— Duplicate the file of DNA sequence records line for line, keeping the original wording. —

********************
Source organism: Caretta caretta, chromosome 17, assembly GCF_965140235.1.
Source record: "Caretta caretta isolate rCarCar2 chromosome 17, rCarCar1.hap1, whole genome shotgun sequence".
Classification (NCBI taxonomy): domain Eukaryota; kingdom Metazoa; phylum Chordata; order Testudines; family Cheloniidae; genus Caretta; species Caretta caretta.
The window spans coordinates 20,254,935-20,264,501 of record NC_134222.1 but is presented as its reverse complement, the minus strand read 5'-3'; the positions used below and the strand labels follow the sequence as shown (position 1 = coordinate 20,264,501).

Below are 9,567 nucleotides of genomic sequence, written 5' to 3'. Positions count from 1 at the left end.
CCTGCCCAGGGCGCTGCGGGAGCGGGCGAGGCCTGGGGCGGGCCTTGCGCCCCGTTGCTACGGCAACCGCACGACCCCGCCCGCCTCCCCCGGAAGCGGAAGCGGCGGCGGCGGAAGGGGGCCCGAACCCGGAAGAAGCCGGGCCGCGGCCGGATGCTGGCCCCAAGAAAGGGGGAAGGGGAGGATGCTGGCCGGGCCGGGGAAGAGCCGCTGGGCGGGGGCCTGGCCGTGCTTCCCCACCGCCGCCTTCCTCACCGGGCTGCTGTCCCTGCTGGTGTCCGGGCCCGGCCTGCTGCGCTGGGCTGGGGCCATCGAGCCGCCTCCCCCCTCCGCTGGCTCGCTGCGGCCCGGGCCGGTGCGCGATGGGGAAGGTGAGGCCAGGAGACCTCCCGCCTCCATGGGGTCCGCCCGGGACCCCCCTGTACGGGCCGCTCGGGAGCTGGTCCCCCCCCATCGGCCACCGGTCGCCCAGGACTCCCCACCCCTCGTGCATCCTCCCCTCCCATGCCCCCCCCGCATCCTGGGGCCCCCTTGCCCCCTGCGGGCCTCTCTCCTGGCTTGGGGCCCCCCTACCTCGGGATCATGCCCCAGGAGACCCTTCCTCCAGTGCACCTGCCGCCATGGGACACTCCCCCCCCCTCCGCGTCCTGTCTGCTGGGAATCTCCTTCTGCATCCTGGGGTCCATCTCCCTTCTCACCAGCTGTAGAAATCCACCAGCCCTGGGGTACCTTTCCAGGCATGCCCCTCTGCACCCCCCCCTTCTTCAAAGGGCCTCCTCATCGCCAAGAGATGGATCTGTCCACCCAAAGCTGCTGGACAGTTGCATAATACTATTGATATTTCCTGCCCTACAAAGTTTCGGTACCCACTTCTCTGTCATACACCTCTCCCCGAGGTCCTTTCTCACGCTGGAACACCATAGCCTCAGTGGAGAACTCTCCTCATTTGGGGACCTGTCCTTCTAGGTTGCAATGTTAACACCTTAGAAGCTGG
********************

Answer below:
Source organism: Caretta caretta, chromosome 17, assembly GCF_965140235.1.
Source record: "Caretta caretta isolate rCarCar2 chromosome 17, rCarCar1.hap1, whole genome shotgun sequence".
Classification (NCBI taxonomy): domain Eukaryota; kingdom Metazoa; phylum Chordata; order Testudines; family Cheloniidae; genus Caretta; species Caretta caretta.
The window spans coordinates 20,254,935-20,264,501 of record NC_134222.1 but is presented as its reverse complement, the minus strand read 5'-3'; the positions used below and the strand labels follow the sequence as shown (position 1 = coordinate 20,264,501).

Below are 9,567 nucleotides of genomic sequence, written 5' to 3'. Positions count from 1 at the left end.
CCTGCCCAGGGCGCTGCGGGAGCGGGCGAGGCCTGGGGCGGGCCTTGCGCCCCGTTGCTACGGCAACCGCACGACCCCGCCCGCCTCCCCCGGAAGCGGAAGCGGCGGCGGCGGAAGGGGGCCCGAACCCGGAAGAAGCCGGGCCGCGGCCGGATGCTGGCCCCAAGAAAGGGGGAAGGGGAGGATGCTGGCCGGGCCGGGGAAGAGCCGCTGGGCGGGGGCCTGGCCGTGCTTCCCCACCGCCGCCTTCCTCACCGGGCTGCTGTCCCTGCTGGTGTCCGGGCCCGGCCTGCTGCGCTGGGCTGGGGCCATCGAGCCGCCTCCCCCCTCCGCTGGCTCGCTGCGGCCCGGGCCGGTGCGCGATGGGGAAGGTGAGGCCAGGAGACCTCCCGCCTCCATGGGGTCCGCCCGGGACCCCCCTGTACGGGCCGCTCGGGAGCTGGTCCCCCCCCATCGGCCACCGGTCGCCCAGGACTCCCCACCCCTCGTGCATCCTCCCCTCCCATGCCCCCCCCGCATCCTGGGGCCCCCTTGCCCCCTGCGGGCCTCTCTCCTGGCTTGGGGCCCCCCTACCTCGGGATCATGCCCCAGGAGACCCTTCCTCCAGTGCACCTGCCGCCATGGGACACTCCCCCCCCCTCCGCGTCCTGTCTGCTGGGAATCTCCTTCTGCATCCTGGGGTCCATCTCCCTTCTCACCAGCTGTAGAAATCCACCAGCCCTGGGGTACCTTTCCAGGCATGCCCCTCTGCACCCCCCCCTTCTTCAAAGGGCCTCCTCATCGCCAAGAGATGGATCTGTCCACCCAAAGCTGCTGGACAGTTGCATAATACTATTGATATTTCCTGCCCTACAAAGTTTCGGTACCCACTTCTCTGTCATACACCTCTCCCCGAGGTCCTTTCTCACGCTGGAACACCATAGCCTCAGTGGAGAACTCTCCTCATTTGGGGACCTGTCCTTCTAGGTTGCAATGTTAACACCTTAGAAGCTGG